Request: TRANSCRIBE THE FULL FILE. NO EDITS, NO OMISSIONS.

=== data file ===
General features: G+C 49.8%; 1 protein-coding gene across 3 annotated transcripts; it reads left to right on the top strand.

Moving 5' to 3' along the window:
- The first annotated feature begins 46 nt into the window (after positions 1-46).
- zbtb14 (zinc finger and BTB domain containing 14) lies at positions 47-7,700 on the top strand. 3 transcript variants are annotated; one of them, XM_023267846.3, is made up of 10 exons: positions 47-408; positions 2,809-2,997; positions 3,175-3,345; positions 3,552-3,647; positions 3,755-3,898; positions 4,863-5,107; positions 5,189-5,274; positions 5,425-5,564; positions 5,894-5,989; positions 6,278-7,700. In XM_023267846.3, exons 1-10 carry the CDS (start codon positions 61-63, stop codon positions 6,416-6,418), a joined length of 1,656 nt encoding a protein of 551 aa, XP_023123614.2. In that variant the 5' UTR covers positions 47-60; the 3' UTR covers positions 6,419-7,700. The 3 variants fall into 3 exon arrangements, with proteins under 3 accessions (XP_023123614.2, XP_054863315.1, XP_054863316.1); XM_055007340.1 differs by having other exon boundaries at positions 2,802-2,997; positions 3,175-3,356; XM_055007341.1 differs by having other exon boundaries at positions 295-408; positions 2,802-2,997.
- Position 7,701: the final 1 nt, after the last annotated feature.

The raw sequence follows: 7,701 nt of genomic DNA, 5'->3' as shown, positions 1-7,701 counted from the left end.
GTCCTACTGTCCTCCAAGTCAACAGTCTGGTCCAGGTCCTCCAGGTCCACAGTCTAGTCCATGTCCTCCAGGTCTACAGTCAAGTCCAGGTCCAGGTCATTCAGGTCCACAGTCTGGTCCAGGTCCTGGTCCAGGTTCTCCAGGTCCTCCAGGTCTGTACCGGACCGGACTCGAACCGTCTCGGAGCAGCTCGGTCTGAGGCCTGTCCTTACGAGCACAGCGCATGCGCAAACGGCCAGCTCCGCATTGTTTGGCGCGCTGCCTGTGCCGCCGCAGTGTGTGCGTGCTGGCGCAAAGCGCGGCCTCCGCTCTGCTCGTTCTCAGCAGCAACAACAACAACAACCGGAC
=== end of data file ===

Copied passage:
General features: G+C 49.8%; 1 protein-coding gene across 3 annotated transcripts; it reads left to right on the top strand.

Moving 5' to 3' along the window:
- The first annotated feature begins 46 nt into the window (after positions 1-46).
- zbtb14 (zinc finger and BTB domain containing 14) lies at positions 47-7,700 on the top strand. 3 transcript variants are annotated; one of them, XM_023267846.3, is made up of 10 exons: positions 47-408; positions 2,809-2,997; positions 3,175-3,345; positions 3,552-3,647; positions 3,755-3,898; positions 4,863-5,107; positions 5,189-5,274; positions 5,425-5,564; positions 5,894-5,989; positions 6,278-7,700. In XM_023267846.3, exons 1-10 carry the CDS (start codon positions 61-63, stop codon positions 6,416-6,418), a joined length of 1,656 nt encoding a protein of 551 aa, XP_023123614.2. In that variant the 5' UTR covers positions 47-60; the 3' UTR covers positions 6,419-7,700. The 3 variants fall into 3 exon arrangements, with proteins under 3 accessions (XP_023123614.2, XP_054863315.1, XP_054863316.1); XM_055007340.1 differs by having other exon boundaries at positions 2,802-2,997; positions 3,175-3,356; XM_055007341.1 differs by having other exon boundaries at positions 295-408; positions 2,802-2,997.
- Position 7,701: the final 1 nt, after the last annotated feature.

The raw sequence follows: 7,701 nt of genomic DNA, 5'->3' as shown, positions 1-7,701 counted from the left end.
GTCCTACTGTCCTCCAAGTCAACAGTCTGGTCCAGGTCCTCCAGGTCCACAGTCTAGTCCATGTCCTCCAGGTCTACAGTCAAGTCCAGGTCCAGGTCATTCAGGTCCACAGTCTGGTCCAGGTCCTGGTCCAGGTTCTCCAGGTCCTCCAGGTCTGTACCGGACCGGACTCGAACCGTCTCGGAGCAGCTCGGTCTGAGGCCTGTCCTTACGAGCACAGCGCATGCGCAAACGGCCAGCTCCGCATTGTTTGGCGCGCTGCCTGTGCCGCCGCAGTGTGTGCGTGCTGGCGCAAAGCGCGGCCTCCGCTCTGCTCGTTCTCAGCAGCAACAACAACAACAACCGGAC